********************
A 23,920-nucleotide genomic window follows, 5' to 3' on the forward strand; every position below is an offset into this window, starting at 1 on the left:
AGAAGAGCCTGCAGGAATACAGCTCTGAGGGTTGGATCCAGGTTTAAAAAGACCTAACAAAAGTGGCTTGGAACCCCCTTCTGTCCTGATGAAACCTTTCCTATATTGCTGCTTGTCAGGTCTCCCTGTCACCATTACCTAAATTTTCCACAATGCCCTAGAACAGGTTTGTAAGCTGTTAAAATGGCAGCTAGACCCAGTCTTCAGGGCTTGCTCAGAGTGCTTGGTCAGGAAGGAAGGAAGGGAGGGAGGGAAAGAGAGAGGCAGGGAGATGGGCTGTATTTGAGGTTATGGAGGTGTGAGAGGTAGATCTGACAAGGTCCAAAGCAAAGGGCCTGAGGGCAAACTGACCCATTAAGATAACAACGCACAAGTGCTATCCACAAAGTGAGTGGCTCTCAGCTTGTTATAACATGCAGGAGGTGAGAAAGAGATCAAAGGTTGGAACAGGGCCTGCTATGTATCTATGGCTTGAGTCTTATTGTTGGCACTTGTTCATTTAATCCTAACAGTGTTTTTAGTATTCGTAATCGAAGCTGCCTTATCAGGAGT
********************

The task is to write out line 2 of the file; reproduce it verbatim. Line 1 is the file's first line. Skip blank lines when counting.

AGAAGAGCCTGCAGGAATACAGCTCTGAGGGTTGGATCCAGGTTTAAAAAGACCTAACAAAAGTGGCTTGGAACCCCCTTCTGTCCTGATGAAACCTTTCCTATATTGCTGCTTGTCAGGTCTCCCTGTCACCATTACCTAAATTTTCCACAATGCCCTAGAACAGGTTTGTAAGCTGTTAAAATGGCAGCTAGACCCAGTCTTCAGGGCTTGCTCAGAGTGCTTGGTCAGGAAGGAAGGAAGGGAGGGAGGGAAAGAGAGAGGCAGGGAGATGGGCTGTATTTGAGGTTATGGAGGTGTGAGAGGTAGATCTGACAAGGTCCAAAGCAAAGGGCCTGAGGGCAAACTGACCCATTAAGATAACAACGCACAAGTGCTATCCACAAAGTGAGTGGCTCTCAGCTTGTTATAACATGCAGGAGGTGAGAAAGAGATCAAAGGTTGGAACAGGGCCTGCTATGTATCTATGGCTTGAGTCTTATTGTTGGCACTTGTTCATTTAATCCTAACAGTGTTTTTAGTATTCGTAATCGAAGCTGCCTTATCAGGAGT